Irenic Thoughts

Irenic. The word means peaceful. This web log (or blog) exists to create an ongoing, and hopefully peaceful, series of comments on the life of King of Peace Episcopal Church. This is not a closed community. You are highly encouraged to comment on any post or to send your own posts.


Repent and Believe

In tomorrow's Gospel reading, Jesus begins his ministry by preaching, "The time is fulfilled, and the kingdom of God has come near; repent, and believe in the good news."

One commentary on this passage notes:
Both John the Baptist and Jesus preach the need for repentance, but the significance of, and occasion for, repentance is different for each.

Earlier in Mark's gospel John the Baptist had preached a "baptism of repentance for the forgiveness of sins" (1:4; see Second Sunday of Advent). Such repentance was a prerequisite for forgiveness and thus a way to escape impending judgment.

While Jesus, too, preaches repentance, the significance is different: repentance is linked to believing the gospel. The good news that Jesus announces requires a response, not of purification, but of believing.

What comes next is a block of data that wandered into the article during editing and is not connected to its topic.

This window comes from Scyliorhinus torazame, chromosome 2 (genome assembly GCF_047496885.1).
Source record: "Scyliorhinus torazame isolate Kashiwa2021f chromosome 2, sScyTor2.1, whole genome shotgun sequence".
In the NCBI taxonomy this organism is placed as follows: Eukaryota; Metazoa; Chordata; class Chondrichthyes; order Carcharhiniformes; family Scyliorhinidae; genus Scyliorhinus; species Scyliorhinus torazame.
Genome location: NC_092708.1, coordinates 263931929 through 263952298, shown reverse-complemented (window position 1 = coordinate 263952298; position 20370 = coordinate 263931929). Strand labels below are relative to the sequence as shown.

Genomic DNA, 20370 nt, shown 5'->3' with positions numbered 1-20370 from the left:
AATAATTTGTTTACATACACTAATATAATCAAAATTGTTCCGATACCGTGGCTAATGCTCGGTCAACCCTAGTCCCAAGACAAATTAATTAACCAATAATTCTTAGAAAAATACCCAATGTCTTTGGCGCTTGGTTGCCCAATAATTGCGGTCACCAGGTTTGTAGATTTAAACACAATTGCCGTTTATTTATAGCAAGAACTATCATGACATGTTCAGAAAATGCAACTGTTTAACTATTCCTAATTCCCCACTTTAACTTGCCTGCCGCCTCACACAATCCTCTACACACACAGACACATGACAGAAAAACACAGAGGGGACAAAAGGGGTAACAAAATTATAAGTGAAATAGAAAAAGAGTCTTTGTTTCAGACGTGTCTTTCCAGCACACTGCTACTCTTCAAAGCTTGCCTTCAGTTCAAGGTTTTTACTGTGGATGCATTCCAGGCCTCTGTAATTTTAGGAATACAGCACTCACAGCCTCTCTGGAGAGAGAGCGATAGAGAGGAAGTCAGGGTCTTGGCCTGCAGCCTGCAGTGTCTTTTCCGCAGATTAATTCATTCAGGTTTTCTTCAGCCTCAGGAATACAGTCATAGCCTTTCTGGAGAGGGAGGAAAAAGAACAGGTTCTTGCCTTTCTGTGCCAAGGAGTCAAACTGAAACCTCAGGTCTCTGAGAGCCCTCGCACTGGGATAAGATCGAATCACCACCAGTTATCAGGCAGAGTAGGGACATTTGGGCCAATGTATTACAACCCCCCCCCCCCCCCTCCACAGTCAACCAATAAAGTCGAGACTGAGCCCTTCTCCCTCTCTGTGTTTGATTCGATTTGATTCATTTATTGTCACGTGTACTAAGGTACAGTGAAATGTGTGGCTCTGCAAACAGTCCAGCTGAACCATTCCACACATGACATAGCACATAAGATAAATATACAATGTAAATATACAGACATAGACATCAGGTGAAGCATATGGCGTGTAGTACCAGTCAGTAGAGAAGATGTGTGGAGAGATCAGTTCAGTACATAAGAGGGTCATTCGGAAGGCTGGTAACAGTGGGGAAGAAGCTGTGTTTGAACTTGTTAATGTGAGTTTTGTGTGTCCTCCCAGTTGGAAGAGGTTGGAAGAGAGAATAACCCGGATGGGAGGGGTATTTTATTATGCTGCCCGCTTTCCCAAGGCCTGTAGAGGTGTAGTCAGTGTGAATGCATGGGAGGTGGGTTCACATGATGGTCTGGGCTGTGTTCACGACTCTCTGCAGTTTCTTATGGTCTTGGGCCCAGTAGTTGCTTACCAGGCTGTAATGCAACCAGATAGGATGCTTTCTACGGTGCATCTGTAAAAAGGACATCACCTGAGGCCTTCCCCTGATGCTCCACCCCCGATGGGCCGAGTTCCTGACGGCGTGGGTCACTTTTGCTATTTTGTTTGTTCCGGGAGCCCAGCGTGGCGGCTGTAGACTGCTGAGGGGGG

At the same time, the occasion for repentance as preached by John and Jesus is also different. For John the urgent need to repent is linked to the imminent coming of "one mightier than I" (1:7). Now that the Mightier One, that is, Jesus, has appeared, repentance is needed because "the kingdom of God is at hand."

In the Old Testament the prophet Isaiah announced the "good news" that "your God is King"; God, in turn announces, "Here I am" and his arrival ushers in a time of "peace . . .[and] salvation" (Isa 57:6-7). This passage from Isaiah brings together key elements of Jesus' own announcement: good news, God's reign as king, and the nearness of God's rule.

Thus, Jesus is fulfilling that ancient prophecy and in him the kingdom of God is being made manifest. But because Jesus is an itinerant preacher and the son of a carpenter, it would have been unexpected to see in him the glorious approach of God's kingdom. In this context, "repent" means a change of mind: people would need to adjust their expectations as to how it is that God is working in the world.
—from Living Liturgy: Spirituality, Celebration, and Catechesis for Sundays and Solemnities Year B - 2006, p. 43.


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